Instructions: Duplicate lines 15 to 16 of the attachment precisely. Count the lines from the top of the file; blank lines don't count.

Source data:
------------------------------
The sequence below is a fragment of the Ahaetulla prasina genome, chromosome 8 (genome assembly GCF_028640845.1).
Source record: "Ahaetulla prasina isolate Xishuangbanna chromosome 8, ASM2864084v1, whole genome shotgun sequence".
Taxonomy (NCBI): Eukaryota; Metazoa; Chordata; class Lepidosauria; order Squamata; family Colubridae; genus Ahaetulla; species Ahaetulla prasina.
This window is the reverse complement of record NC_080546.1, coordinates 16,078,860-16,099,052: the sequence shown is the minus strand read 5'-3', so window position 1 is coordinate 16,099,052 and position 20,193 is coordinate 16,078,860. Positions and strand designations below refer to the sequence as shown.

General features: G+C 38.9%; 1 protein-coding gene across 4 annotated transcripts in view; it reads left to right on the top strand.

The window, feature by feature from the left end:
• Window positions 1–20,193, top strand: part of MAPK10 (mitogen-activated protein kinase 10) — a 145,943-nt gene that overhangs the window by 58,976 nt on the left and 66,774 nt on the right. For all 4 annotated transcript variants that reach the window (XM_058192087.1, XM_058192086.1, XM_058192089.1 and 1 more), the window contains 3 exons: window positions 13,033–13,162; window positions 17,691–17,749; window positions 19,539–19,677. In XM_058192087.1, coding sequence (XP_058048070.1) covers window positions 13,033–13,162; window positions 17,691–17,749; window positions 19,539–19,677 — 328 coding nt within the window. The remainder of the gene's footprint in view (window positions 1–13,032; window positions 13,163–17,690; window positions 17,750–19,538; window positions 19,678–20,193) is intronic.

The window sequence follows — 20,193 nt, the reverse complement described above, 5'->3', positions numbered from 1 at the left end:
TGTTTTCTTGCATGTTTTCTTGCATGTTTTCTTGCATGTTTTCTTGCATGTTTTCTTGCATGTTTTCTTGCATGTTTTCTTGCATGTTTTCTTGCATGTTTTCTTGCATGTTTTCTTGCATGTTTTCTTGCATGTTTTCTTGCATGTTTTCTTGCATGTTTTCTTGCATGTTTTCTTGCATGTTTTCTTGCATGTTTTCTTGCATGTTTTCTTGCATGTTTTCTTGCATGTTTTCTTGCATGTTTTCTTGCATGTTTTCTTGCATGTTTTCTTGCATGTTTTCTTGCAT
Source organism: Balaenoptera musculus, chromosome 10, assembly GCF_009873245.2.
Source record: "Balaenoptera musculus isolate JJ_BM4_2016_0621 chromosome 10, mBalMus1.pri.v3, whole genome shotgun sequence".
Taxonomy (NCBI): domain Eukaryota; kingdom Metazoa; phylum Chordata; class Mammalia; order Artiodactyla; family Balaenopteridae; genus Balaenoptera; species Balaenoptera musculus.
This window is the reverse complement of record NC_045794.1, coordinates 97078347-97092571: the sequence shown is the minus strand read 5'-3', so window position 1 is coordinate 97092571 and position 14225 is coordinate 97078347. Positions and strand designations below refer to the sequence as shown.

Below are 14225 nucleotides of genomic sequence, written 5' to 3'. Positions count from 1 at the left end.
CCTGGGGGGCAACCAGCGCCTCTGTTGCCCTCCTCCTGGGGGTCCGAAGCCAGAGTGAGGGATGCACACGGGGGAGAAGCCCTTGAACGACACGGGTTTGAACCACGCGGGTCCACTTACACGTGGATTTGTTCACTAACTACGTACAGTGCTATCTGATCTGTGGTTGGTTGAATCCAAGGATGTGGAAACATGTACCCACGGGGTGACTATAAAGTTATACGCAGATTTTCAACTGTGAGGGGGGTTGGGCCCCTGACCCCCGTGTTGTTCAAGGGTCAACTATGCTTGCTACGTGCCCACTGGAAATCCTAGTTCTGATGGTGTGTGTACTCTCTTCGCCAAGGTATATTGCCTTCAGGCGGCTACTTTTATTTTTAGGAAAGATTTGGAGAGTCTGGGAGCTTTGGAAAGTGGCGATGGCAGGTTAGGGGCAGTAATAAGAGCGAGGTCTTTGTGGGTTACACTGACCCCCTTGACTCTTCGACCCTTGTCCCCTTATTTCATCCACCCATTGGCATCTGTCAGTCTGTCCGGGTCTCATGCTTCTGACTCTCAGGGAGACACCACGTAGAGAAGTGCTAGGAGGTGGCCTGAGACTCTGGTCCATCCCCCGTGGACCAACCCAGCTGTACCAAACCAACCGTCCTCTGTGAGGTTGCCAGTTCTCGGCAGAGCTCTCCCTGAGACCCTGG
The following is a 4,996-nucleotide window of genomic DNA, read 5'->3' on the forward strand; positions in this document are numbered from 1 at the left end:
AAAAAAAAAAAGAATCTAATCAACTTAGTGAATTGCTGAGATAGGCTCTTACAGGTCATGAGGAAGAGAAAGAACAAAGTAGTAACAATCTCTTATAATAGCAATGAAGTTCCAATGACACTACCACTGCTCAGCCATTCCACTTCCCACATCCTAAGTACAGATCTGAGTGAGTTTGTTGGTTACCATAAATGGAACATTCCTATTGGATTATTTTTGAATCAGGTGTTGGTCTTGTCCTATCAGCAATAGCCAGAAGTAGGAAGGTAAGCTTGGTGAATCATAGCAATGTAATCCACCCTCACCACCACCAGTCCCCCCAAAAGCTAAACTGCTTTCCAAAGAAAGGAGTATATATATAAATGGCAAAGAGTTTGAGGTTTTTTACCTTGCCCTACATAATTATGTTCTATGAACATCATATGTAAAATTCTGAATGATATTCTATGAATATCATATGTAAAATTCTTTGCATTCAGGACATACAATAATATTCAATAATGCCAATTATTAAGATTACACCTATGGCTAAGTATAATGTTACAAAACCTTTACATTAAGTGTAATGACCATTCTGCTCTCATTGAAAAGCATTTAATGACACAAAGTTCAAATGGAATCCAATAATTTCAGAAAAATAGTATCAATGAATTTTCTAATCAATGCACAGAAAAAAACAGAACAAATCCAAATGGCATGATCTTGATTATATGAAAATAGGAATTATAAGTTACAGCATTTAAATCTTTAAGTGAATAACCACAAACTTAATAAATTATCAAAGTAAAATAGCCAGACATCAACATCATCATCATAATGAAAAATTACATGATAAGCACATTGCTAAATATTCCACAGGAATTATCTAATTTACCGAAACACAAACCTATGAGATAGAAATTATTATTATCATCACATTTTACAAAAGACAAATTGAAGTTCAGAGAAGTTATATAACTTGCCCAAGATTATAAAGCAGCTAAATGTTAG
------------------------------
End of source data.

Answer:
CCTGGGGGGCAACCAGCGCCTCTGTTGCCCTCCTCCTGGGGGTCCGAAGCCAGAGTGAGGGATGCACACGGGGGAGAAGCCCTTGAACGACACGGGTTTGAACCACGCGGGTCCACTTACACGTGGATTTGTTCACTAACTACGTACAGTGCTATCTGATCTGTGGTTGGTTGAATCCAAGGATGTGGAAACATGTACCCACGGGGTGACTATAAAGTTATACGCAGATTTTCAACTGTGAGGGGGGTTGGGCCCCTGACCCCCGTGTTGTTCAAGGGTCAACTATGCTTGCTACGTGCCCACTGGAAATCCTAGTTCTGATGGTGTGTGTACTCTCTTCGCCAAGGTATATTGCCTTCAGGCGGCTACTTTTATTTTTAGGAAAGATTTGGAGAGTCTGGGAGCTTTGGAAAGTGGCGATGGCAGGTTAGGGGCAGTAATAAGAGCGAGGTCTTTGTGGGTTACACTGACCCCCTTGACTCTTCGACCCTTGTCCCCTTATTTCATCCACCCATTGGCATCTGTCAGTCTGTCCGGGTCTCATGCTTCTGACTCTCAGGGAGACACCACGTAGAGAAGTGCTAGGAGGTGGCCTGAGACTCTGGTCCATCCCCCGTGGACCAACCCAGCTGTACCAAACCAACCGTCCTCTGTGAGGTTGCCAGTTCTCGGCAGAGCTCTCCCTGAGACCCTGG
The following is a 4,996-nucleotide window of genomic DNA, read 5'->3' on the forward strand; positions in this document are numbered from 1 at the left end: